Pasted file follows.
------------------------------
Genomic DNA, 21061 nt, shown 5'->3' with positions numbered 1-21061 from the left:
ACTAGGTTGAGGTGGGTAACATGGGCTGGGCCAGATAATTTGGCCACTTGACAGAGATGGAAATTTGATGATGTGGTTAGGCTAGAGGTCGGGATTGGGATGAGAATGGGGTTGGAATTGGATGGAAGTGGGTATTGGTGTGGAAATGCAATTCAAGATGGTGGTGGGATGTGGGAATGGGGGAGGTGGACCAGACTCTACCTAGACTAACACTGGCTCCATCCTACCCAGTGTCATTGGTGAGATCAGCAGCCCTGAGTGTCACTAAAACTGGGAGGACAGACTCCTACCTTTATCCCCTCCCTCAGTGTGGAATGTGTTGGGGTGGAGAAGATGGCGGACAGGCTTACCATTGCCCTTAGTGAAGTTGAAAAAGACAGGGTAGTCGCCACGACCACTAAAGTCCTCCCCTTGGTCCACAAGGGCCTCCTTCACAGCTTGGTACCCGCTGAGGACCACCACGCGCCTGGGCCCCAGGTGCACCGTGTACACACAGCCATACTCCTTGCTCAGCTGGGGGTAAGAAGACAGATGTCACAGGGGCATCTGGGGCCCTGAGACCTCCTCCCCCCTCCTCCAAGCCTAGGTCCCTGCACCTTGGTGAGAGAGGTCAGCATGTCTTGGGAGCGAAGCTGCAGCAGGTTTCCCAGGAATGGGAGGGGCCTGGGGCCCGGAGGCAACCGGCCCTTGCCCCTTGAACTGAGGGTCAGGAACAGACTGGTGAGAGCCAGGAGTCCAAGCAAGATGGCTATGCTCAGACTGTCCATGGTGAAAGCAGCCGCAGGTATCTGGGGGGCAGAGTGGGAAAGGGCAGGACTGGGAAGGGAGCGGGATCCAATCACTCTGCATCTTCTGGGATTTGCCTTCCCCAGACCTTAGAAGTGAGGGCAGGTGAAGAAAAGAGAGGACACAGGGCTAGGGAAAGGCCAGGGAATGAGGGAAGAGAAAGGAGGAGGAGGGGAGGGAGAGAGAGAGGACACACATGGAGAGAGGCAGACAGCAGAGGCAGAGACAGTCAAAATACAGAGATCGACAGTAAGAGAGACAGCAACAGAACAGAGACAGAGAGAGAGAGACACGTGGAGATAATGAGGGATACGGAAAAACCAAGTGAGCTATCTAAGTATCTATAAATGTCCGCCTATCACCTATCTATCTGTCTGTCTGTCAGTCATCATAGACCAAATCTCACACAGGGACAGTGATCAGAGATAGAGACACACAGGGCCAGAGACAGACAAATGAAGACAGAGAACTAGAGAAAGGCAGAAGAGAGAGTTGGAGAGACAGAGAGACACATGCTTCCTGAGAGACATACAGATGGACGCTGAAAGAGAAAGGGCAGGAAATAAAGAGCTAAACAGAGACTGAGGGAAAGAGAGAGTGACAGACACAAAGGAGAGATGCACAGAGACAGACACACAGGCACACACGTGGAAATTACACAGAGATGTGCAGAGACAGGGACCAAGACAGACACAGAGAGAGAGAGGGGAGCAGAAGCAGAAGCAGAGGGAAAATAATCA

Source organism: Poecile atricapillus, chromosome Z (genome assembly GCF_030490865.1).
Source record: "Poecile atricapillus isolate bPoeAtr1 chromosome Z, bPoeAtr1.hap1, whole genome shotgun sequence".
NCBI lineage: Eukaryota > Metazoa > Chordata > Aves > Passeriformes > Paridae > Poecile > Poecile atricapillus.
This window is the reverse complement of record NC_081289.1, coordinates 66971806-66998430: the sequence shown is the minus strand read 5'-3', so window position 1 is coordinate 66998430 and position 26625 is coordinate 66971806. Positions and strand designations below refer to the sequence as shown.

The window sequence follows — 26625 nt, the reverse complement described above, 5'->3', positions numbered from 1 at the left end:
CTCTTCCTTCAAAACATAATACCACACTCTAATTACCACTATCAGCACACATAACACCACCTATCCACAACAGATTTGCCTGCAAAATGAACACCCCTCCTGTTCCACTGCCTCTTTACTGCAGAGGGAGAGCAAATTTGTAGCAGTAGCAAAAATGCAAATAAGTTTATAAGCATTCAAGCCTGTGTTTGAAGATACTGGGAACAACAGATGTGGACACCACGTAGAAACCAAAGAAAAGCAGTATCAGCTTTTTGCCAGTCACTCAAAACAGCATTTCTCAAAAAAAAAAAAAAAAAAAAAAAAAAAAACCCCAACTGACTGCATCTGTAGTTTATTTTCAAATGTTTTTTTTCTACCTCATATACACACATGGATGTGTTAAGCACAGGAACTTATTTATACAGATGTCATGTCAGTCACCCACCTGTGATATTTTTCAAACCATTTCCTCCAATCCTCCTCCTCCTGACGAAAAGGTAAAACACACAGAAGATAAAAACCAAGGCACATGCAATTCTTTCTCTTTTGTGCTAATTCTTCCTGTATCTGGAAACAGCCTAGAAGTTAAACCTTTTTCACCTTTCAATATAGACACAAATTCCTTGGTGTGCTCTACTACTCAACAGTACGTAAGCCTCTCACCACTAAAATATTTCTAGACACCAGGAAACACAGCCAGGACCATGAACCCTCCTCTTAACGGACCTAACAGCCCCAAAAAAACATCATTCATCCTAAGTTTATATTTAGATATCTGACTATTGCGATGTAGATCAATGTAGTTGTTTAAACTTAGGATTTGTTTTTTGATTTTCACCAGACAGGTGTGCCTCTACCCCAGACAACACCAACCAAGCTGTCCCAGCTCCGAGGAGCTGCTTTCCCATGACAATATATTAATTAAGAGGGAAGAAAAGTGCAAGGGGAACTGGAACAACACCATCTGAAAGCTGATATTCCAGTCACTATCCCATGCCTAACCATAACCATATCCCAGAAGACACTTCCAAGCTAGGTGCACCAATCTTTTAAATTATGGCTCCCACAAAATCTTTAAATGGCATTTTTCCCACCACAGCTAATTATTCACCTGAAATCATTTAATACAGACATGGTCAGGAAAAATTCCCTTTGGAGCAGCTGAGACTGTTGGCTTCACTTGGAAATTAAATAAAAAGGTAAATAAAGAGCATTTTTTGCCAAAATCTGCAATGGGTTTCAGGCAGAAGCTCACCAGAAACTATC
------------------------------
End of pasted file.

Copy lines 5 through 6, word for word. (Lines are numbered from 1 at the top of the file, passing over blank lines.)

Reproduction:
NCBI lineage: Eukaryota > Metazoa > Chordata > Aves > Passeriformes > Paridae > Poecile > Poecile atricapillus.
This window is the reverse complement of record NC_081289.1, coordinates 66971806-66998430: the sequence shown is the minus strand read 5'-3', so window position 1 is coordinate 66998430 and position 26625 is coordinate 66971806. Positions and strand designations below refer to the sequence as shown.